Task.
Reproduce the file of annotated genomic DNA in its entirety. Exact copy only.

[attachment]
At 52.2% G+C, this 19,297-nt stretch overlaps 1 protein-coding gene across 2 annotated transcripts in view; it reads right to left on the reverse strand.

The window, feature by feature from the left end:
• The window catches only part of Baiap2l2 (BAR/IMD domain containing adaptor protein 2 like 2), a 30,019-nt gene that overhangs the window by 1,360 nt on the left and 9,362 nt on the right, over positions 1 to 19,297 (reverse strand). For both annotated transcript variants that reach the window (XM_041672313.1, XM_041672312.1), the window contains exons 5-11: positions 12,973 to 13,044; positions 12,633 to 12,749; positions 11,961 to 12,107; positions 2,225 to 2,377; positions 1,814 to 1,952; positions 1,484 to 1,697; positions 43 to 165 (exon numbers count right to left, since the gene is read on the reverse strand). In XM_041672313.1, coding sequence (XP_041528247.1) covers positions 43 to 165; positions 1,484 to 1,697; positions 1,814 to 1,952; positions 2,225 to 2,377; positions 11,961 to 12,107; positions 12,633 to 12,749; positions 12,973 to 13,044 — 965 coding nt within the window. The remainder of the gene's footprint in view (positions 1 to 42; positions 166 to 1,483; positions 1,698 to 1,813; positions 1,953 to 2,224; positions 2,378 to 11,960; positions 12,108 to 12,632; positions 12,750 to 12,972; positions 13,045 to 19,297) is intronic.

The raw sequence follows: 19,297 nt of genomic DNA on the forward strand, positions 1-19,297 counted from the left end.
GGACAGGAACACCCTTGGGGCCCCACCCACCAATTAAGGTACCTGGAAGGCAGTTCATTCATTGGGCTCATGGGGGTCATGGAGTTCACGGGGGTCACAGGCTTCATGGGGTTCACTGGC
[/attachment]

At 52.2% G+C, this 19,297-nt stretch overlaps 1 protein-coding gene across 2 annotated transcripts in view; it reads right to left on the reverse strand.

The window, feature by feature from the left end:
• The window catches only part of Baiap2l2 (BAR/IMD domain containing adaptor protein 2 like 2), a 30,019-nt gene that overhangs the window by 1,360 nt on the left and 9,362 nt on the right, over positions 1 to 19,297 (reverse strand). For both annotated transcript variants that reach the window (XM_041672313.1, XM_041672312.1), the window contains exons 5-11: positions 12,973 to 13,044; positions 12,633 to 12,749; positions 11,961 to 12,107; positions 2,225 to 2,377; positions 1,814 to 1,952; positions 1,484 to 1,697; positions 43 to 165 (exon numbers count right to left, since the gene is read on the reverse strand). In XM_041672313.1, coding sequence (XP_041528247.1) covers positions 43 to 165; positions 1,484 to 1,697; positions 1,814 to 1,952; positions 2,225 to 2,377; positions 11,961 to 12,107; positions 12,633 to 12,749; positions 12,973 to 13,044 — 965 coding nt within the window. The remainder of the gene's footprint in view (positions 1 to 42; positions 166 to 1,483; positions 1,698 to 1,813; positions 1,953 to 2,224; positions 2,378 to 11,960; positions 12,108 to 12,632; positions 12,750 to 12,972; positions 13,045 to 19,297) is intronic.

The raw sequence follows: 19,297 nt of genomic DNA on the forward strand, positions 1-19,297 counted from the left end.
GGACAGGAACACCCTTGGGGCCCCACCCACCAATTAAGGTACCTGGAAGGCAGTTCATTCATTGGGCTCATGGGGGTCATGGAGTTCACGGGGGTCACAGGCTTCATGGGGTTCACTGGC